“I don’t believe it!” declared Peter angrily. “I don’t believe a word of it. You are simply trying to fool me, Jenny Wren. There never was a Rabbit and there never will be a Rabbit who would go swimming for the fun of it. I belong to the Cottontail branch of the Hare family, and it is a fine family if I do say so. My cousin Jumper is a true Hare, and the only difference between us is that he is bigger, has longer legs and ears, changes the color of his coat in winter, and seldom, if ever, goes into holes in the ground. The idea of trying to tell me I don’t know about my own relatives.”
Jenny Wren suddenly became sober. “Peter,” said she very earnestly, “take my advice and go to school to Old Mother Nature for awhile. What I have told you is true, every word of it. You have a cousin down in the Sunny South who spends half his time in the water. What is more, I suspect that you and Jumper have other relatives of whom you’ve never heard. Such ignorance would be laughable if it were not to be pitied. This is what comes of never having traveled. Go to school to Old Mother Nature for a while, Peter. It will pay you.” With this, Jenny Wren flew away to hunt for Mr. Wren that they might decide where to make their home for the summer.
Peter tried to believe that what Jenny Wren had told him was nothing but a story, but do what he would, he couldn’t rid himself of a little doubt. He tried to interest himself in the affairs of the other little people of Old Orchard, but it was useless. That little doubt kept growing and growing. Could it be possible that Jenny Wren had spoken the truth? Could it be that he really didn’t know what relatives he had or anything about them? Of course Old Mother Nature could tell him all he wanted to know. And he knew that whatever she might tell him would be true.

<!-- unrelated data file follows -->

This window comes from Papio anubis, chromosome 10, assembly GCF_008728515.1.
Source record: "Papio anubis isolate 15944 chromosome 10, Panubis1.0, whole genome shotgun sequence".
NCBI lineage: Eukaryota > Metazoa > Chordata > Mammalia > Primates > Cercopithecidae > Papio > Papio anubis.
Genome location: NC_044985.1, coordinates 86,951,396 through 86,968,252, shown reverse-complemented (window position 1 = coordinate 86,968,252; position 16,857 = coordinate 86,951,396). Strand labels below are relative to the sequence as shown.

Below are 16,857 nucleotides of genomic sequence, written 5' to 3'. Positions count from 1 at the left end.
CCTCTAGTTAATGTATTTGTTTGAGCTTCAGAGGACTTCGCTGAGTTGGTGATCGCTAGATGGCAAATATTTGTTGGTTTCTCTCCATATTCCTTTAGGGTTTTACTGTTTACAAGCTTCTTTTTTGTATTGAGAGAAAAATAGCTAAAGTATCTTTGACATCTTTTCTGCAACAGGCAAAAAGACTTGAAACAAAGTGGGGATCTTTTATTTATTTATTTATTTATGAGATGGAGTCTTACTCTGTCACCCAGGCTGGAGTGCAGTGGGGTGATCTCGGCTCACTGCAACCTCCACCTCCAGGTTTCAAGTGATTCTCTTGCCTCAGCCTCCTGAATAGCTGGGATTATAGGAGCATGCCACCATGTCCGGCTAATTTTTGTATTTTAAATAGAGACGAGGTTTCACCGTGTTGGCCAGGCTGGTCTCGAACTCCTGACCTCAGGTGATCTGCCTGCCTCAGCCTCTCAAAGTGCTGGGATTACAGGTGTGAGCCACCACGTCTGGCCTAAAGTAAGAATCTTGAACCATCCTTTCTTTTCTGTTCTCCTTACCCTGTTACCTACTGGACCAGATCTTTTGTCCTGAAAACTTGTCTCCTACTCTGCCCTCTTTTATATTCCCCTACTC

Finally that growing doubt, together with the curiosity which has led poor Peter to do so many queer things, proved too much for him and he started for the Green Forest to look for Old Mother Nature. It didn’t take long to find her. She was very busy, for there is no time in all the year when Old Mother Nature has quite so much to do as in the spring.
“If you please, Old Mother Nature,” said Peter timidly but very politely, “I’ve some questions I want to ask you.”
Old Mother Nature’s eyes twinkled in a kindly way. “All right, Peter,” she replied. “I guess I can talk and work at the same time. What is it you want to know?”